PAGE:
TRAVERSE CITY, Mich. (AP) — Three U.S. senators asked a federal agency Wednesday for evidence that a pipeline crossing a section of the Great Lakes is safe, following a roughly 10 percent increase in its capacity to carry oil.
Enbridge Energy Partners LP boosted the capacity of its Line 5 pipe earlier this year by 2.1 million gallons from 20.6 million. The line runs from Superior, Wis., to Sarnia, Ontario, passing through Michigan's Upper Peninsula and crossing the Straits of Mackinac, a five-mile-wide area where Lakes Huron and Michigan meet.
In a letter to the Pipeline and Hazardous Materials Safety Administration, Sens. Carl Levin and Debbie Stabenow of Michigan and Richard Durbin of Illinois noted the line is 60 years old and questioned its durability in the straits, where currents are strong and water temperatures variable.
"If the pipeline running beneath the Straits of Mackinac were to leak or burst, it could have devastating effects on the Great Lakes and the entire region's economy," they said.
Another Enbridge pipeline ruptured in southwestern Michigan in 2010, spilling about 843,000 gallons of crude into the Kalamazoo River and a tributary creek. It was the largest inland oil spill in the nation's history.
Enbridge spokesman Larry Springer said the company performed tests that verified the higher volume of oil running through Line 5, part of the company's Lakehead network, would meet pressure and capacity guidelines. PHMSA reviewed the results, he said.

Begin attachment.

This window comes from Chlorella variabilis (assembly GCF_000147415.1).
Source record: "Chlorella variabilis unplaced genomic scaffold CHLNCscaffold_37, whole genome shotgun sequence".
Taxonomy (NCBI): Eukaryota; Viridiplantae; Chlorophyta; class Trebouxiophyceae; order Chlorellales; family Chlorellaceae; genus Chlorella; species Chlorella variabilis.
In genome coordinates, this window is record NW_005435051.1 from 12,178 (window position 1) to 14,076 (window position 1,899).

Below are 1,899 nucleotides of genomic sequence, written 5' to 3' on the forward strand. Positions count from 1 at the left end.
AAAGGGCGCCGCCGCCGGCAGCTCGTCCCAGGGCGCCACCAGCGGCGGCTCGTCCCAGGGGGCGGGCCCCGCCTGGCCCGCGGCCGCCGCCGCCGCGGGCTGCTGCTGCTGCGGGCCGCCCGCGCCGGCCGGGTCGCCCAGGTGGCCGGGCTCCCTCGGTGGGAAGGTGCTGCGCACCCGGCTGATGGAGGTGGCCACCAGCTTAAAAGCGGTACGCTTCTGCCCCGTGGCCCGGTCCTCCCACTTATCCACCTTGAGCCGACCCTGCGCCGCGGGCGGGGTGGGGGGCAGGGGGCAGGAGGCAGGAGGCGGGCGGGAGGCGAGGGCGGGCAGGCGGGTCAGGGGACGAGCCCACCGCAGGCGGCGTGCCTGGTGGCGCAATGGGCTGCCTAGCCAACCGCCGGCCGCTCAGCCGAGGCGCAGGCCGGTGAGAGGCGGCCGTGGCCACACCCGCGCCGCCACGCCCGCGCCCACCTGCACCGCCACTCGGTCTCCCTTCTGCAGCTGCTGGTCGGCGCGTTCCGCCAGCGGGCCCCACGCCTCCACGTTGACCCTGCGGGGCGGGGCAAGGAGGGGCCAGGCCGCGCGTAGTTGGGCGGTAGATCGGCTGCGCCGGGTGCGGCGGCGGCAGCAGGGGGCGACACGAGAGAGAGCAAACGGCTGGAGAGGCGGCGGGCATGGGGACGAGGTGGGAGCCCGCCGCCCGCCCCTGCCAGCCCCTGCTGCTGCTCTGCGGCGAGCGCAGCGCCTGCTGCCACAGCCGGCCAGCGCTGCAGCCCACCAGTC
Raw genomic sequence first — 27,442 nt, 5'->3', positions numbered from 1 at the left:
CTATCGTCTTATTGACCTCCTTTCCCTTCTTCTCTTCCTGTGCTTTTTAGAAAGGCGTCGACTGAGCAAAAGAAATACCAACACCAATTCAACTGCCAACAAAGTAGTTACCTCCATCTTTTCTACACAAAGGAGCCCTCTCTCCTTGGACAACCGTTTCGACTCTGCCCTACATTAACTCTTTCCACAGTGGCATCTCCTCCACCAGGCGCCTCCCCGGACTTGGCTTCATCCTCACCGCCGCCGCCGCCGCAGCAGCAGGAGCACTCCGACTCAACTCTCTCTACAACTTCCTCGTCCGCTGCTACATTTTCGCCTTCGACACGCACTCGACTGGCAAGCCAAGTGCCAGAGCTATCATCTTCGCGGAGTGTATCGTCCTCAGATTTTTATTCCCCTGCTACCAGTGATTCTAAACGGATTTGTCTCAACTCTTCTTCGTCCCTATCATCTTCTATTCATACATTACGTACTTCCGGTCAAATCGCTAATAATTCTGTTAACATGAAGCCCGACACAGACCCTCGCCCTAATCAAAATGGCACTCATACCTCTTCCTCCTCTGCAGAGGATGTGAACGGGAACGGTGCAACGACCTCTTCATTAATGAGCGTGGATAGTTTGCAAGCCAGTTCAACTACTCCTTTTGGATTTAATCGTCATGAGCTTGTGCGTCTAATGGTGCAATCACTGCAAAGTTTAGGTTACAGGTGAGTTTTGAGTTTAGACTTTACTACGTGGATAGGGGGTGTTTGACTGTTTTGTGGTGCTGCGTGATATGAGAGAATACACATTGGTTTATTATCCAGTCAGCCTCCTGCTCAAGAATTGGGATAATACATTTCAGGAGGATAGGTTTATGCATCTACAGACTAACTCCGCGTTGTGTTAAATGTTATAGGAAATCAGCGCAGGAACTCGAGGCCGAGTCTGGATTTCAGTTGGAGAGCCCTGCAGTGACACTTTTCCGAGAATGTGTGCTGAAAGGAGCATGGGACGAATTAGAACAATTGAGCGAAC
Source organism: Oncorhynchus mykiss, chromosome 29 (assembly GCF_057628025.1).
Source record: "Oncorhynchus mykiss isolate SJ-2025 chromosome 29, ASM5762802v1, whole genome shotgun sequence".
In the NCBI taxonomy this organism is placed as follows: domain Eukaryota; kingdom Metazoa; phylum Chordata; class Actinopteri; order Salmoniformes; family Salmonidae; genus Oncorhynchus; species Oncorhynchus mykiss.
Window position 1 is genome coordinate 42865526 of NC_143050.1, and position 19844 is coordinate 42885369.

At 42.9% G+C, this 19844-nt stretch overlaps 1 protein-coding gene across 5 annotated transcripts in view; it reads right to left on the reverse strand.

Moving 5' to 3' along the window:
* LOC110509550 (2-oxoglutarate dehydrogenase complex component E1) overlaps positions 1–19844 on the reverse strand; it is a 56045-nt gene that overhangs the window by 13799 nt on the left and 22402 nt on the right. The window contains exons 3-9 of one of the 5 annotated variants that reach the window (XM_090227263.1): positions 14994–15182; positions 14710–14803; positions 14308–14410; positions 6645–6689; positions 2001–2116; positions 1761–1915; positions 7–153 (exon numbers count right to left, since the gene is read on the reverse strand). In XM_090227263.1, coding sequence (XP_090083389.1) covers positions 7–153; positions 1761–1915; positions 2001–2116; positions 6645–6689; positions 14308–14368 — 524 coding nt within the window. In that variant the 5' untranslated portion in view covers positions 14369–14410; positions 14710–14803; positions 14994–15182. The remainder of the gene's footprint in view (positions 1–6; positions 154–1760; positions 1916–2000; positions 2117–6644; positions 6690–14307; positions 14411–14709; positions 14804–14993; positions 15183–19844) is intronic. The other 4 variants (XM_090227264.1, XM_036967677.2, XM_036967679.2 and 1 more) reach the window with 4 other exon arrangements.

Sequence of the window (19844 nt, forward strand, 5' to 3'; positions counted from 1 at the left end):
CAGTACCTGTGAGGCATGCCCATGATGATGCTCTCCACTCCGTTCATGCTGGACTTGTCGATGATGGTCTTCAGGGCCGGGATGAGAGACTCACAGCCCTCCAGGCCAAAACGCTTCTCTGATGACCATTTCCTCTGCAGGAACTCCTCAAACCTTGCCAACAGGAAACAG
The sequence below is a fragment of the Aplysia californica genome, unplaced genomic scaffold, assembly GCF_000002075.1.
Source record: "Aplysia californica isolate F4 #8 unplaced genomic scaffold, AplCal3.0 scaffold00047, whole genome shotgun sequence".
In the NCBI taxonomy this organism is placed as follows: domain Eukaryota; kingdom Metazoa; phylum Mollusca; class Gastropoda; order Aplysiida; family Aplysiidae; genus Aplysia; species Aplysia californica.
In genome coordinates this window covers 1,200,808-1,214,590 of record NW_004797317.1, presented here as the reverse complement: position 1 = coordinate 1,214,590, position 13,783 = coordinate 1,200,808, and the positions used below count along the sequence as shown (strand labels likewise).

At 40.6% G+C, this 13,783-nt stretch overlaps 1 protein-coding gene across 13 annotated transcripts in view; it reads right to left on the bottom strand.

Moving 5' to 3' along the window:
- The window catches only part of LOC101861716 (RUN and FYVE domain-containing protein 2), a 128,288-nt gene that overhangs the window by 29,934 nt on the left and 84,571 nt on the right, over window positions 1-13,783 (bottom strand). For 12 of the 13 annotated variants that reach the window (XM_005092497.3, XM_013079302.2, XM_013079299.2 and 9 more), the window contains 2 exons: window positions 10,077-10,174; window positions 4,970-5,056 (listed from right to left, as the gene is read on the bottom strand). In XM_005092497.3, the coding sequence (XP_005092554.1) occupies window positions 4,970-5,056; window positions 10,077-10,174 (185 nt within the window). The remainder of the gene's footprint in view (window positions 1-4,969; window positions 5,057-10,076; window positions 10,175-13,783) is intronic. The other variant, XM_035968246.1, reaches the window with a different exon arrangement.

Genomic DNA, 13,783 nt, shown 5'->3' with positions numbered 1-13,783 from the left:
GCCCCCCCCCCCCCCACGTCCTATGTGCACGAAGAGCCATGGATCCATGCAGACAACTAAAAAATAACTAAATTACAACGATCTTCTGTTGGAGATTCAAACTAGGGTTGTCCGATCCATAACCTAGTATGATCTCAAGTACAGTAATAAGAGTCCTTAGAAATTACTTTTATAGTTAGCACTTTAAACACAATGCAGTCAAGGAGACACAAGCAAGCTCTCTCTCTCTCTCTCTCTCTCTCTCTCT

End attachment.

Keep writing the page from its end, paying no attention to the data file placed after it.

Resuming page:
"This line is very well inspected," Springer said. "We have very good confidence that this pipeline is fit for service in that environment."
Line 5 is 30 inches in diameter except when crossing the straits, when it divides into two 20-inch pipes. Springer said that section is about 1 inch thick and seamless, the better to prevent leaks. The exterior is inspected regularly with remote underwater vehicles, while the interior is checked with tools that look for corrosion, dents and cracks, he said.
The line carries light oil and liquefied natural gas, in contrast to the line that ruptured, which carried heavy crude.
The three Democratic senators asked PHMSA, which is part of the Department of Transportation, for information about tests performed on Line 5 and technology to detect leaks and shut down the line quickly, as well as emergency response plans.
PHMSA spokeswoman Patricia Klinger said the agency would "respond accordingly" after receiving their letter.
"We have worked for over three years on the investigation and levied the highest civil penalty in the agency's history" for the Kalamazoo River spill, Klinger said. "In addition, PHMSA executed a consent agreement which imposed more stringent safety requirements for the entire Lakehead System, including Line 5."
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